Colin Trevorrow’s update on Steven Spielberg’s classic “Jurassic Park” lacks the ideas and intelligence that made the original a hit.
“Jurassic World” grossed over $200 million domestically in its opening weekend, making it one of the highest opening weekends at the box office of all time. It further was one of the all time fastest to surpass $1 billion in the world, and has already earned over $500 million domestically in just three weekends. It would seem Americans don’t echo the sentiment heard early in “Jurassic World” regarding the poor performance of their theme park: “No one is impressed by a dinosaur anymore.”
And yet the film has found fierce criticism from those quick to label it misogynist or even racist, and sharp defenders quick to shut down anyone that could be too PC or too high and mighty of a critic. Matt Singer wrote a piece entitled “Stop Telling Me to Turn My Brain Off During Movies“, a plea for people to have higher expectations of their blockbusters than absolute zero. Like any major, unexpected hit, “Jurassic World” is the subject of a lot of talk.
The critics are right: “Jurassic World” is loud, cliche, badly written, and dumb, dumb, dumb. But it’s also fun, exciting, campy, cheesy, scary, and at times awesome. These are all things blockbusters have been, will be and arguably should be. But Steven Spielberg’s original “Jurassic Park” and Michael Crichton’s novel on which it is based were always stories of ideas. They were full of dreams and ambitions for science, but also fearful of technology, the power of man to wield it and the greater power of nature to put man’s hubris and greed in check. Spielberg managed to put all that into a movie with friggin’ dinosaurs spitting poisonous acid at Newman, raptors opening doors with their talons and a T-Rex eating a man cowered over a toilet.
What makes “Jurassic World” so frustrating and lazy because of all its flaws and in spite of its strengths is that it’s not trying to be anything more than a blockbuster. Colin Trevorrow’s movie isn’t a film of ideas but a copy of a great one and a genetically modified mish-mash of dozens of others. It’s a blockbuster by committee, complete with Hollywood’s biggest rising star, their finest display of special effects, a whole lot of nostalgia baiting, and a healthy dose of product placement for good measure. If it could’ve been all this and been a smart spectacle, then we would’ve really had something.
Set years after the events of the original “Jurassic Park,” Isla Nublar has not only somehow been salvaged from the destruction and chaos brought by the dinosaurs, but it has now been transformed into a thriving theme park far beyond the original vision. Leading the park is Claire (Bryce Dallas Howard), a by-the-numbers, overly driven business woman with no time for anything but her work, least of all her two nephews coming to visit, the young Gray (Ty Simpkins) and the teenage Zach (Nick Robinson). Claire says that over time people and kids have grown bored of even seeing dinosaurs, and clearly she has as well, because she never sees these amazing creatures as anything more than assets. Her new plan to spike attendance is to create a new dinosaur, the Indominous Rex, a genetic hybrid designed to be bigger, faster, scarier (and presumably cost-effective as well?) and everything the park needs.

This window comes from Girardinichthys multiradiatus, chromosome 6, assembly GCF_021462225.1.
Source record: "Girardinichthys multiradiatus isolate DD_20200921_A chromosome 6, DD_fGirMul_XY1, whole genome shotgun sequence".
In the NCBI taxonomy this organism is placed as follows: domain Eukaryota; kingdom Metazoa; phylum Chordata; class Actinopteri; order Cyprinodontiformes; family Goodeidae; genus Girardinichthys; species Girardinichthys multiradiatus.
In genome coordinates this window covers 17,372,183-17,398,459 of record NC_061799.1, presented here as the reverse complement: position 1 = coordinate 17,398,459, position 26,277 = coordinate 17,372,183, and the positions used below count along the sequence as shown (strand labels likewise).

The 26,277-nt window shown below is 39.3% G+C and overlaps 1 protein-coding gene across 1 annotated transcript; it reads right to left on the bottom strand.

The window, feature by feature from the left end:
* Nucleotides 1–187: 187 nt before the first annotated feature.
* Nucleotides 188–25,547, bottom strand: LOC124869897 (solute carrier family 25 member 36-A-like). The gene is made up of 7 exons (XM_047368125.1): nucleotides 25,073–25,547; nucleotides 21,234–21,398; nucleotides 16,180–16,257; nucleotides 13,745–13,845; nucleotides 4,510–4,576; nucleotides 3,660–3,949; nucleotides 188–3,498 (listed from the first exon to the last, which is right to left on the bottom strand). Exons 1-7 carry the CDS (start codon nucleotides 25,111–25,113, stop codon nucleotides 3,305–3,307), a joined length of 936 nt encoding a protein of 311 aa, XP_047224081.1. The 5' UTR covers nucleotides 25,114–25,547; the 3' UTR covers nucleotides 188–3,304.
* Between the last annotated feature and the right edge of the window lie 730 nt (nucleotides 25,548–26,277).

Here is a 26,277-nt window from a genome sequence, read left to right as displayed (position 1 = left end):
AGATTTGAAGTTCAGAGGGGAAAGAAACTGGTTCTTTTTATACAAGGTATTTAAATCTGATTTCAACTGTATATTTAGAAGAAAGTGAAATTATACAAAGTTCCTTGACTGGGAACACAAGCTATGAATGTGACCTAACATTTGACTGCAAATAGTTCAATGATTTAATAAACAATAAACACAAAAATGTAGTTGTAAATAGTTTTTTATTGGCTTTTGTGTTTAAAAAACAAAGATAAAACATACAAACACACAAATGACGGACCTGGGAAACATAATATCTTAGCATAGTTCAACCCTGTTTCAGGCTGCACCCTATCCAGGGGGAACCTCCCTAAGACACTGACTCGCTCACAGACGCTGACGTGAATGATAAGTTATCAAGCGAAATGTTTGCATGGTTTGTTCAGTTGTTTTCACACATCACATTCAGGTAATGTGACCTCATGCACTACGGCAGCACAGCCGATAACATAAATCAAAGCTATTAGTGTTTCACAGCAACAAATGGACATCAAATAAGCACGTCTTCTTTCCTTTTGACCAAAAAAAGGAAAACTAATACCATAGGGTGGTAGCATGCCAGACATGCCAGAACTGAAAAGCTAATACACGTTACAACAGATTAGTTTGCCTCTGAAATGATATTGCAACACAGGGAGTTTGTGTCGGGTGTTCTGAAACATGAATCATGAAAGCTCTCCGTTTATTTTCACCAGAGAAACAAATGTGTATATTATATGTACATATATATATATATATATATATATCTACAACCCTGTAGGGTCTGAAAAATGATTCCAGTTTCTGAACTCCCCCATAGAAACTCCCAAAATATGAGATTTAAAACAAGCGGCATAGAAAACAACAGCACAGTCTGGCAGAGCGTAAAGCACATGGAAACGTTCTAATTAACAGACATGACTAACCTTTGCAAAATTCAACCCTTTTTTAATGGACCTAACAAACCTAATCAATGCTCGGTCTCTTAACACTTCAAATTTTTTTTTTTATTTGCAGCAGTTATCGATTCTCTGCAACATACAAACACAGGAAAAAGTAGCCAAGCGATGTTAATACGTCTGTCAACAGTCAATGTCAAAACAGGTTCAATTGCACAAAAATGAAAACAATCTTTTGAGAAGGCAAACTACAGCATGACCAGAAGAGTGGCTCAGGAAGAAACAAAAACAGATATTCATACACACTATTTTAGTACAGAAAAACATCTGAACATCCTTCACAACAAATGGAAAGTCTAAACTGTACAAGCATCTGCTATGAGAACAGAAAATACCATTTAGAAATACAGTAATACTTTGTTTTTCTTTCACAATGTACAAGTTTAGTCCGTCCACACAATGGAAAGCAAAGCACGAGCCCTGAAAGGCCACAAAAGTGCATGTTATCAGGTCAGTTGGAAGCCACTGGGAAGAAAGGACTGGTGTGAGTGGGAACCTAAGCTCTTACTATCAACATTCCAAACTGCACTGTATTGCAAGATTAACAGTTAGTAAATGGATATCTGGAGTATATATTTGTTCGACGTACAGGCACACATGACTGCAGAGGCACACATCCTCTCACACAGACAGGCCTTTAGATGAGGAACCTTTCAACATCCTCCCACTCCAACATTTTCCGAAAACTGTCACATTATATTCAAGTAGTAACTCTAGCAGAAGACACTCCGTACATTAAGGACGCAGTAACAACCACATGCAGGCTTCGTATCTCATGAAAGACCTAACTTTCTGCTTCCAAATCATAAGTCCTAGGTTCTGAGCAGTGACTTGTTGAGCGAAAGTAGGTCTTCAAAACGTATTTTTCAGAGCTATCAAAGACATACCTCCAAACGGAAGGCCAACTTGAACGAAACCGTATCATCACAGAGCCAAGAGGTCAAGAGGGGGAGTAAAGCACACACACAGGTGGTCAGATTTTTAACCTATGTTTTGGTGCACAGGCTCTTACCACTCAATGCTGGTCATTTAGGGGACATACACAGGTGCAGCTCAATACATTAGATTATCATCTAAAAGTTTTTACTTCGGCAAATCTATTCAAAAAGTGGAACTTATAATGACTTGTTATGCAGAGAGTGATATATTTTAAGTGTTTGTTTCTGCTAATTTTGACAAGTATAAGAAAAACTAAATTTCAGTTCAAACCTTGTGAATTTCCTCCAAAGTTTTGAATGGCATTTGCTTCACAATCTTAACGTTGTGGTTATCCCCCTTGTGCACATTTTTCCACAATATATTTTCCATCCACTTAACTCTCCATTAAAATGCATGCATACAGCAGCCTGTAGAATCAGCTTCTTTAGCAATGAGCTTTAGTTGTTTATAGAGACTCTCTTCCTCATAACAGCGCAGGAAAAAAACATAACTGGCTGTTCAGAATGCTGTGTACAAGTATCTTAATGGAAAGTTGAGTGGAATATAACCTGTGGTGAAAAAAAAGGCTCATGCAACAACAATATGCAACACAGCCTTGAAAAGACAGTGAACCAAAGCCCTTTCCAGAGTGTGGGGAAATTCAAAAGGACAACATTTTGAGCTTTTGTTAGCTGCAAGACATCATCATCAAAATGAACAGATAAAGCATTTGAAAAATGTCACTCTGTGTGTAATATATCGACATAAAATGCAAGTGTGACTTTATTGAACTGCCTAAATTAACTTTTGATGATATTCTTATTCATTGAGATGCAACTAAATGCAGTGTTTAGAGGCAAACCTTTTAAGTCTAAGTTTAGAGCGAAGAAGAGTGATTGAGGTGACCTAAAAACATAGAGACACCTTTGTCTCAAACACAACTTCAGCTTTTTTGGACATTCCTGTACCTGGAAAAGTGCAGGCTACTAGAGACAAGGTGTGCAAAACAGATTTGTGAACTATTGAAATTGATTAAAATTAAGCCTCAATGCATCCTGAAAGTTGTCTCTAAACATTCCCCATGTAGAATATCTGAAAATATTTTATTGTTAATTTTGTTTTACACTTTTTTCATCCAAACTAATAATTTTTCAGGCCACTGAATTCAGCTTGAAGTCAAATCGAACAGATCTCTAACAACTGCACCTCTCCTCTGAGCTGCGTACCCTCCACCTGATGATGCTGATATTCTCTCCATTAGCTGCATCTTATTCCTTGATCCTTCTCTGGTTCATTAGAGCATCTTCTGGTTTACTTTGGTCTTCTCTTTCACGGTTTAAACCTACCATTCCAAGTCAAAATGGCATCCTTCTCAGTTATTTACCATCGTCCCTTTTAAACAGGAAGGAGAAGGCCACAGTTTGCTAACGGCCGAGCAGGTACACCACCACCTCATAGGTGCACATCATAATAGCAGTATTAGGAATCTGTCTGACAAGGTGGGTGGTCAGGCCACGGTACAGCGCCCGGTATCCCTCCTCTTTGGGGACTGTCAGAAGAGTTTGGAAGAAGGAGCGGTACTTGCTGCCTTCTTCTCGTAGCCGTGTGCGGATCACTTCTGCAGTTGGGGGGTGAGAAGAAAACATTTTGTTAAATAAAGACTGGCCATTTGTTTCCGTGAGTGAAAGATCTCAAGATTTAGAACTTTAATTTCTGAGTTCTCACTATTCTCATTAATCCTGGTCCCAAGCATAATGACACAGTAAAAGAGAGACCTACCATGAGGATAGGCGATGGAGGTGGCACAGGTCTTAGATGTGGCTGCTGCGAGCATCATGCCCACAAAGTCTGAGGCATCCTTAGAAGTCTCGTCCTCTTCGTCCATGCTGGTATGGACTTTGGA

Owen (Chris Pratt) is the park’s raptor trainer brought in to survey the development of the new dinosaur, and having developed a rapport with his four raptors, he immediately understands how terrible an idea it is to create an unstoppable super dinosaur with no natural instincts to prevent it from murdering and eating everything that moves. The dinosaur is smart enough to trick the park owners into helping him escape, and still Claire refers to it as “just an animal”. These people are dumb enough that a chimp could fool them, let alone a genetically modified super reptile.
Claire is the worst kind of character type: the workaholic woman who projects confidence but is eventually humiliated by her lack of real-world skills and how she runs around in heels the entire film. It’s silly to throw around any “isms” and to assume ill will toward women by the filmmakers, but her character is beyond old fashioned. Howard plays her in the middle portion of the film as an Old Hollywood screwball type, but later turns into the action star luring T-Rexs with flares.
“Jurassic World” wastes far too much time with science and stockholders worrying about the park’s future in a way that was never filler in “Jurassic Park”. And there’s an absurd sub-plot regarding Vincent D’Onofrio’s plan to weaponize the raptors, with the pipe dream of teaching them to hunt and kill terrorists in the Middle East based on Owen’s command (call it “Zero Dark Raptor”).
A more experienced director than Trevorrow, with just the indie comedy “Safety Not Guaranteed” to his name, would’ve realized that we’ve come for the dinosaurs, or at the very least the suspense and build-up required to make CGI dinosaurs interesting. Spielberg managed to withhold the T-Rex and more of the awe-inspiring dinosaurs just as he did with “Jaws”. Trevorrow dilly dallies with exposition and clueless kids venturing where they don’t belong. It can be something of a mess, and the truly great moments, including a pterodactyl attack reminiscent of “The Birds,” a dinosaur scuff-up worthy of Japanese kaiju, and a giant aquatic dinosaur leaping out of the water like Shamu, can feel off in terms of pacing and anticipation.
“Jurassic World” is the perfect hybrid blockbuster worthy of one of the highest grossing movies of all time. But like the Indominus Rex, it’s an unholy mix of elements and bad traits that just makes you wish for something more natural.